Senator: SBA may have engaged in illegal lobbying

Agency denies involvement in effort to undermine oversight hearing planned for next week.

A statement circulated by a California small business group earlier this week has ignited a controversy over a Senate subcommittee hearing on the effectiveness of the Small Business Administration scheduled for next week.

The small business group claimed that the hearing signals a move toward abolishing the agency. But the senator planning the hearing called that statement misleading and said SBA officials may have engaged in illegal attempts to lobby against the oversight event. The office of Sen. Tom Coburn, R-Okla., chairman of the Senate Homeland Security and Governmental Affairs Subcommittee on Federal Financial Management, issued a statement saying it had "received indications that officials from the SBA itself may be engaging in lobbying activities against this hearing. Federal law (31 U.S.C. 1352) clearly prohibits federal agencies from using taxpayer funds to engage in lobbying activities intended to influence Congress directly or coordinated with intermediaries."

SBA spokesman Mike Stamler denied the agency's involvement in such activity. He said agency officials will testify at the April 6 event on the "positive effect SBA programs have" in helping small businesses and "about the efficient use the agency makes of taxpayer dollars."

But John Hart, a spokesman for Coburn, said the senator's office received confirmation of the lobbying effort from Oklahomans who were contacted by SBA employees in an attempt to put political pressure on the senator. Hart said Coburn has evidence of these actions, but declined to share it, citing a need to protect the identity of the individuals who provided the information.

A tentative witness list for the hearing, provided by Hart, includes SBA Administrator Hector Barreto, William Shear of the Government Accountability Office, Southern Illinois University professor Jonathan Bean, former small business owner John Pointer and Veronique De Rugy, an adjunct scholar at the American Enterprise Institute.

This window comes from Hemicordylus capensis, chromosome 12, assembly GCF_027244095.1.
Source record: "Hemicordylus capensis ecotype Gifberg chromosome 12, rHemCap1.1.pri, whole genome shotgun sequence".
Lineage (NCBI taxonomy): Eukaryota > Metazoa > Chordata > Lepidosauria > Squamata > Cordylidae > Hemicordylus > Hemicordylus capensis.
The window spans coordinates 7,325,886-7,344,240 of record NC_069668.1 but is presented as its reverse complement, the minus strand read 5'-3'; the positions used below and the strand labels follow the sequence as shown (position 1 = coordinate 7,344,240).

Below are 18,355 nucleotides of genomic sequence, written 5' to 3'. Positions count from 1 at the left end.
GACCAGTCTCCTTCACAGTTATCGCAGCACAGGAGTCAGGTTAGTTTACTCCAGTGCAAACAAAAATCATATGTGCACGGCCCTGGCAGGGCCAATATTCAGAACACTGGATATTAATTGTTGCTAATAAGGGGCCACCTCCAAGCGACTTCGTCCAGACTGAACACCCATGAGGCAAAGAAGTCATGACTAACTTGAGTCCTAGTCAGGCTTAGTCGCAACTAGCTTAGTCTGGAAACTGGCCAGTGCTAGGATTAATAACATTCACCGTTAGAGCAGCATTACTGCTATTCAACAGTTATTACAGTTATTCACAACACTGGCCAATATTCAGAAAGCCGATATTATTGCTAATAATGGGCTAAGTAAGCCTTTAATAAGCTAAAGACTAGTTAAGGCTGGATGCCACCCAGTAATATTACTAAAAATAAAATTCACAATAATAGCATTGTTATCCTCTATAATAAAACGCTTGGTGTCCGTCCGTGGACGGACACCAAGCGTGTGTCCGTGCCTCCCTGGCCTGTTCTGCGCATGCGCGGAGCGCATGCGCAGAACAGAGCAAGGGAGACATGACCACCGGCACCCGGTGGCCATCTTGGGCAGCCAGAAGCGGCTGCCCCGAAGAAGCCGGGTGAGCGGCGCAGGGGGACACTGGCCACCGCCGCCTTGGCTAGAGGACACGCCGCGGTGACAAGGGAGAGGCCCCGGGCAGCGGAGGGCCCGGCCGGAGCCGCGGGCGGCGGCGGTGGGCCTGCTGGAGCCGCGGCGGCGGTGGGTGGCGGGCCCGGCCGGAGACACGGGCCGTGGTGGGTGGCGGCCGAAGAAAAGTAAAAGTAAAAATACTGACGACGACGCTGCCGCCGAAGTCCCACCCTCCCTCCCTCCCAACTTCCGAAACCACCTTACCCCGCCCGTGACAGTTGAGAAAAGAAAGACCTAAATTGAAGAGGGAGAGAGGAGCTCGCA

It's the participation of De Rugy that has angered the American Small Business League, a Petaluma, Calif., group formed in 2002 to promote policies that help firms with fewer than 100 employees. De Rugy has advocated the abolition of the SBA and the elimination of small businesses set-asides in government contracting.

In an interview with Government Executive, De Rugy confirmed that she is in favor of eliminating the SBA and small business set-asides, but said she believes that lower taxes and fewer regulations would create an environment where small businesses can flourish.

"If they read what I wrote, there's no way they could say that I am anti-small business," De Rugy said. "I propose an alternative to SBA."

Lloyd Chapman, president of the California group, said the invitation to De Rugy is an indication that Coburn is out to shut down the SBA.

Chapman said he learned about the hearing from friends who work in Congress, not SBA officials.

Coburn's office, which had yet to announce the hearing when Chapman's group circulated the message denouncing it, maintained that the statement includes "a false and deliberate distortion" of the purpose.

The group's statement was titled: "Oklahoma Senator Calls for Hearing to Abolish Small Business Programs."

"It is dishonest and unethical for a business organization that represents the very community that should care most about the effectiveness of the SBA to mischaracterize the nature of a congressional hearing," Coburn said. "If the ASBL believes the SBA represents the pinnacle of economic perfection and efficiency … then they should be confident that their perspective will be vindicated."

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